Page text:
Have you ever written sample data for your software project and paused, just for a split second, to think about the domain name you’d use for your example content? You probably ended up using something like test.com, myorg.org, etc. Then, when you distributed the sample data to users, they, as you could expect, used the data in their reports/email blasts/actions.
So what’s a software designer to do? We want to make sure we’re giving useful examples so people can use our software before they fully commit to creating their own data into our systems.
The Internet Engineering Task Force (IETF) accepted RFC2606 way back in 1999 to help us all out. They’ve defined the following second level domain names as effectively “off-limits” for anyone to buy and use. Instead, all of us in the software development world can use it for our sample data and documentation.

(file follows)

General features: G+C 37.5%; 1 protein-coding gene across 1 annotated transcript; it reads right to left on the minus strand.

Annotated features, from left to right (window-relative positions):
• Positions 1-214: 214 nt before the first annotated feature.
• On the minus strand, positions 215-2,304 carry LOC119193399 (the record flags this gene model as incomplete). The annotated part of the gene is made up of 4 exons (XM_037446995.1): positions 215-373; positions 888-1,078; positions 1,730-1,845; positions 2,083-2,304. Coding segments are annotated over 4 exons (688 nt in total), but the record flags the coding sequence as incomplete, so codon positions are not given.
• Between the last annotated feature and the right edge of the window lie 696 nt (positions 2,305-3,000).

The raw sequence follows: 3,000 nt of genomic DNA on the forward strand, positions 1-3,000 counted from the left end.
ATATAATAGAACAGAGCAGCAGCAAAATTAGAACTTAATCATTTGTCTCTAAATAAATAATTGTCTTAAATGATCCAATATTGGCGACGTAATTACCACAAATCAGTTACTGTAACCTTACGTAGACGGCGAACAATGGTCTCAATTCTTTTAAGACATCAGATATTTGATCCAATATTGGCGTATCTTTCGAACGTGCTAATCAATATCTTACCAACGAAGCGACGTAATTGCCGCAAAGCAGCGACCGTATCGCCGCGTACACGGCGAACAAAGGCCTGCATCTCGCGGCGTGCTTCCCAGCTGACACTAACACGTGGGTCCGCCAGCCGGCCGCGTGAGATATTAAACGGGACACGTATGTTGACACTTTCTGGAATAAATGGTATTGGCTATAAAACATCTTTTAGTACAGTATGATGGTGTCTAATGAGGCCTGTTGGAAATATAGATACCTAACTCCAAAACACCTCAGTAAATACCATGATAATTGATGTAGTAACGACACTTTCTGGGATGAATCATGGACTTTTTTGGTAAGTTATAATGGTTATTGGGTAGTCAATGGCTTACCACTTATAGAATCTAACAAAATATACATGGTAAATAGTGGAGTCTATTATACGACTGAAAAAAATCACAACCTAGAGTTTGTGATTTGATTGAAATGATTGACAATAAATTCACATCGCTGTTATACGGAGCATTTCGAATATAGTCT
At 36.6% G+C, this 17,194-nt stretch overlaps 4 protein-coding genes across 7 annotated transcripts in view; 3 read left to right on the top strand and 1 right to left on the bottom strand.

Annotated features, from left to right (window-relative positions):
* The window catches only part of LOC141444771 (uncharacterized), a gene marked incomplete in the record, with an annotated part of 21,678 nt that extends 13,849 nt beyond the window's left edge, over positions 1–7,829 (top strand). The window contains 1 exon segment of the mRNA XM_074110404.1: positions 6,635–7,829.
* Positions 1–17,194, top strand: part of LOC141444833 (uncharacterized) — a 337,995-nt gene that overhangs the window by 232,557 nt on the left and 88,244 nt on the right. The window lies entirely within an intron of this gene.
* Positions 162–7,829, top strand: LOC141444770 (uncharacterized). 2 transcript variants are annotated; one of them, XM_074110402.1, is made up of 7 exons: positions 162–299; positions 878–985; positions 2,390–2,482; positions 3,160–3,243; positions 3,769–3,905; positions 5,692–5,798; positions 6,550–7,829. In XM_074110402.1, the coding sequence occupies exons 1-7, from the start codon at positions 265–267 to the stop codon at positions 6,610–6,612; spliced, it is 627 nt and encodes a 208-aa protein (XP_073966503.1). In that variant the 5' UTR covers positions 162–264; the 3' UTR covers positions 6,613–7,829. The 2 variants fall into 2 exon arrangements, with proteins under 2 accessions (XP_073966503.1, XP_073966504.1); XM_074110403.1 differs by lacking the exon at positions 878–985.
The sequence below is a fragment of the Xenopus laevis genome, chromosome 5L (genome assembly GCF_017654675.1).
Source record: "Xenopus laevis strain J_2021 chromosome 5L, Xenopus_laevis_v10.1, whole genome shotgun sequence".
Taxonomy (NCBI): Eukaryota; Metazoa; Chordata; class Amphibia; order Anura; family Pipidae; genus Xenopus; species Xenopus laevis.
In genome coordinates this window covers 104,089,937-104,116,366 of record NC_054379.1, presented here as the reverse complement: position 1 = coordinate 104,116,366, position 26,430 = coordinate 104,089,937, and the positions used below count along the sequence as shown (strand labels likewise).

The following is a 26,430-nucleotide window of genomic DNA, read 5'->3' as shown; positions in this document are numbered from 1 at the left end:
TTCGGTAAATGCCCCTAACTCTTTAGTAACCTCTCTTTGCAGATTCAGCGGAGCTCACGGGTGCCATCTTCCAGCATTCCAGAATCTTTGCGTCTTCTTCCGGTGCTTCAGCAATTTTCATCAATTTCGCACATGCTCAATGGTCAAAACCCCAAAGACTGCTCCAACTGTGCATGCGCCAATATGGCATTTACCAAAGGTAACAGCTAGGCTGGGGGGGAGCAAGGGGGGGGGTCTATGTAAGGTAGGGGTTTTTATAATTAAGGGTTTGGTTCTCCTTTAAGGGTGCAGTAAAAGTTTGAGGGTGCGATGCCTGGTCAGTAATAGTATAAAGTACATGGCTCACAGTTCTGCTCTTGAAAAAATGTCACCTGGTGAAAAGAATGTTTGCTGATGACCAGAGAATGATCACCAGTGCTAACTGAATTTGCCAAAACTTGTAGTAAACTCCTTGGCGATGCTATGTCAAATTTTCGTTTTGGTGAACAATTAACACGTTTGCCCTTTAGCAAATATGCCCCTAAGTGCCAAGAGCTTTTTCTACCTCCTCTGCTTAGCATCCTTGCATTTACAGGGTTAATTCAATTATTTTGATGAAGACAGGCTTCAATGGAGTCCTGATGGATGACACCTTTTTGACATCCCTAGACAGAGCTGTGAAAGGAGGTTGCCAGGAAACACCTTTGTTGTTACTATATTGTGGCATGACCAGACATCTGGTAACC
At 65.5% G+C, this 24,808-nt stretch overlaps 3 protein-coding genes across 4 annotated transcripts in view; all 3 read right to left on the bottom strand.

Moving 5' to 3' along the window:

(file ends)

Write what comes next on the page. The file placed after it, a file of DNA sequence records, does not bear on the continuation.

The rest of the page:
If someone sends a message to those domains, or connects to this domain, essentially, nothing happens. A safe harbor for your sample data!
So, before you run off and create your next batch of sample data or documentation, just to be safe, consider using these special domains to protect your users from inadvertently sending data to active domains.
Nonprofit news, strategy, and tactics sent straight to your inbox
Sign up for the Soapbox Engage newsletter
This entry was posted on Friday, December 7th, 2012 at 9:00 am and is filed under development, open source. You can follow any responses to this entry through the RSS 2.0 feed. You can leave a response, or trackback from your own site.